Things will not continue in this state in Sweden. There is a double movement going on-a forward, impulsive one, in which both the political-liberal party and the evangelically-religious one may bear a share-it is true that in all, of what are termed onward movements, they become combined. There is also a retrograde tendency, less strong and less visible, but very sure. Were liberty of dissent allowed, we should soon see the results of both. The issue would probably be fatal to the Swedish Church; and in the present enforced submission to its doctrines, laws and practices, there is at least that good which results from the repression of outward infidelity, and absence of the distracting, life-wasting squabbles which bear the name of Controversies.
One of those practices “which owns a Catholic origin," and still remains in the Swedish Church,
is that of the reception, or restoration of penitents to the Church. It is rather the vestige of a godly discipline once exercised over its erring children, the highest and mightiest, the poorest and lowliest; now dwindled down, and limited to the convicts and prisoners whose term of punishment has expired.
These, when about to be liberated, are brought to their parish churches, wherever they may be. There is a particular place appointed for them, near the entrance of the church; there, during the time of service, and of the sermon, in which allusion is usually made to them—a miserable, wasted man, young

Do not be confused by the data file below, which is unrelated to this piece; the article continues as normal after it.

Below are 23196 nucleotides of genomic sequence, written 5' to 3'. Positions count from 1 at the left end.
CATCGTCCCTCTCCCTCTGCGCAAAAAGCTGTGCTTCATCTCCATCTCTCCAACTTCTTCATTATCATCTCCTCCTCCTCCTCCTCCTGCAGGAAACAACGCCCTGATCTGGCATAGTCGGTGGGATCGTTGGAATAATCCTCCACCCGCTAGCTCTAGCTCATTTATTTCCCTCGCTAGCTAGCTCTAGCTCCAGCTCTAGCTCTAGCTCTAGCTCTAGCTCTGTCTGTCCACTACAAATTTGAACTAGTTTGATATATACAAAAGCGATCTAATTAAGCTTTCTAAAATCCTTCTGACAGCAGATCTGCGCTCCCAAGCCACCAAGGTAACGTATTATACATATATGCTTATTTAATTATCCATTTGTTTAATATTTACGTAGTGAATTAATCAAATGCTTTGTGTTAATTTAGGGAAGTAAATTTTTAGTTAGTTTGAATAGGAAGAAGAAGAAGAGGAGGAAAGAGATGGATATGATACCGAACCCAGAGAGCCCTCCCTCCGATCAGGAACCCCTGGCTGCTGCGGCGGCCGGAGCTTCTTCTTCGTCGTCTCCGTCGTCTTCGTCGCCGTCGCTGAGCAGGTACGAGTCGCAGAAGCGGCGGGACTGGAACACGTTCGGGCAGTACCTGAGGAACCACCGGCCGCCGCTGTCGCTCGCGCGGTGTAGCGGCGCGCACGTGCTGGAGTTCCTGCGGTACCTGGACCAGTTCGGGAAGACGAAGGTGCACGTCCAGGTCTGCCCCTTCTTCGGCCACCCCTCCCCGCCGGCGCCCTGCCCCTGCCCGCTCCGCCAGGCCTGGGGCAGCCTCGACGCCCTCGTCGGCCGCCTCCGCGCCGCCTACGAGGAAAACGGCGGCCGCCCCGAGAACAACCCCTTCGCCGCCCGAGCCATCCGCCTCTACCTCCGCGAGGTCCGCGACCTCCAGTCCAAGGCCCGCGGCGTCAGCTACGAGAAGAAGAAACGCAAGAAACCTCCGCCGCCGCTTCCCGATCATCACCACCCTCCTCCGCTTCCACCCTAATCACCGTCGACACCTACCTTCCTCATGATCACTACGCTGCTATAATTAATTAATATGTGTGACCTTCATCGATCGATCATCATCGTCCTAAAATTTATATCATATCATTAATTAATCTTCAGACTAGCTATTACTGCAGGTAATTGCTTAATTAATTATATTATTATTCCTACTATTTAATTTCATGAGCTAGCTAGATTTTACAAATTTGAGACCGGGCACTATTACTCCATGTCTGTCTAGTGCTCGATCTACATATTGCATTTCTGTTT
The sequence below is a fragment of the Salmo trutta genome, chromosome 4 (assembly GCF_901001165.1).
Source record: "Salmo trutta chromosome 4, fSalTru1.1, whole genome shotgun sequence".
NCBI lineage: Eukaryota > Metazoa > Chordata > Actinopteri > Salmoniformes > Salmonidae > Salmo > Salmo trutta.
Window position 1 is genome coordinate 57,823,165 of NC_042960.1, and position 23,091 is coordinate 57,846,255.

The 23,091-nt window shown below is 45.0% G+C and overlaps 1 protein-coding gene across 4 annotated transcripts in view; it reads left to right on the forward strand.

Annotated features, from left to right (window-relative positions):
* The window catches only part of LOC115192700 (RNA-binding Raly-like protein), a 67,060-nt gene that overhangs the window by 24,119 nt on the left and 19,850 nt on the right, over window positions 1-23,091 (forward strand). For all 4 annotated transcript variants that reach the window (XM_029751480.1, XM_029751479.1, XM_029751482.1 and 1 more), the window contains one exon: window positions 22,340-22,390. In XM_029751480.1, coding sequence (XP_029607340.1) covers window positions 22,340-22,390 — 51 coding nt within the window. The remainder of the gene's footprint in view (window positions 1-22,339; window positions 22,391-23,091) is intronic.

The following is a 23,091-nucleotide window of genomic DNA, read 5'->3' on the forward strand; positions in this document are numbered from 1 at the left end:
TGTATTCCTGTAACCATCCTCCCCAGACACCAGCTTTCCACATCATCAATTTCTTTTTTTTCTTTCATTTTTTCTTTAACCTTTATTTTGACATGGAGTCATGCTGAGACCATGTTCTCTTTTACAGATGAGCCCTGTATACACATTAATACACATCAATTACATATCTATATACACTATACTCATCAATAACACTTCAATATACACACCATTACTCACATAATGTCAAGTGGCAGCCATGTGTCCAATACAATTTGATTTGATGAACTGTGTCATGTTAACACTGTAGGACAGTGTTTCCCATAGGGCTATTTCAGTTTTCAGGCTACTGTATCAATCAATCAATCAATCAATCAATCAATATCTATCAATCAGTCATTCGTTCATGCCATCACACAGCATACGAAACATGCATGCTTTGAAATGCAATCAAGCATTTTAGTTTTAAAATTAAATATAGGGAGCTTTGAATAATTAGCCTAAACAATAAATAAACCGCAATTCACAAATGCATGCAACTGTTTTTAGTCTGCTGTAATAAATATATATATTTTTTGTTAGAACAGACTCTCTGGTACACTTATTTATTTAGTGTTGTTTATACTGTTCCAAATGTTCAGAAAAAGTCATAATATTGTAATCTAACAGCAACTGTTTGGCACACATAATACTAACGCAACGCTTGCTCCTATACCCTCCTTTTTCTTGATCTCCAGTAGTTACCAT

old in suffering, may often be seen, with a keeper, burly and strong standing at each side; there he sits, with his elbows on his knees, his face in his hands, his long wild hair helping them to hide it. The keepers touch him, rouse him up: a Priest, in white, and crimson, and gold, comes down the aisle with a book in his hand, and stands close before him : a crowd of men, women, and children stare, and look with wonder, pity, or scorn at the penitent. The priest reads; asks him if he is sorry for his sin, makes him promise to do so no more, and gives him the blessing
The first person I saw go through this ceremony -for, I fear, performed as it is merely as a part of the judicial punishment, it is a ceremony merelywas an elderly and large woman; there was nothing very touching in her appearance, but-I burst into tears. Enter not into judgment with thy servant, O Lord !" were the words that rose to my lips. Could every heart in that assembly be seen, could every life be made known, were there not many who might take the place of the penitents, and let them, in comparison, go free?
Most persons desire the abolition of this practice, even among the clergy as well as laity: we want to have Church discipline restored, however, not annihilated. Yet it is a pity to see this branch of it confined to one class of delinquents, who are often less guilty than many who enter, with unblushing brow, the walls of the same church.
But the intention of this discipline appears in Sweden to be mistaken; it is considered as a penance, and regarded as such both by the law and the people; whereas, in its original use, it was
tly the act of restoration, after penance and excommunication, and on contrition.
Its only practical use now could be in bringing the poor wanderers under the notice and guardianship of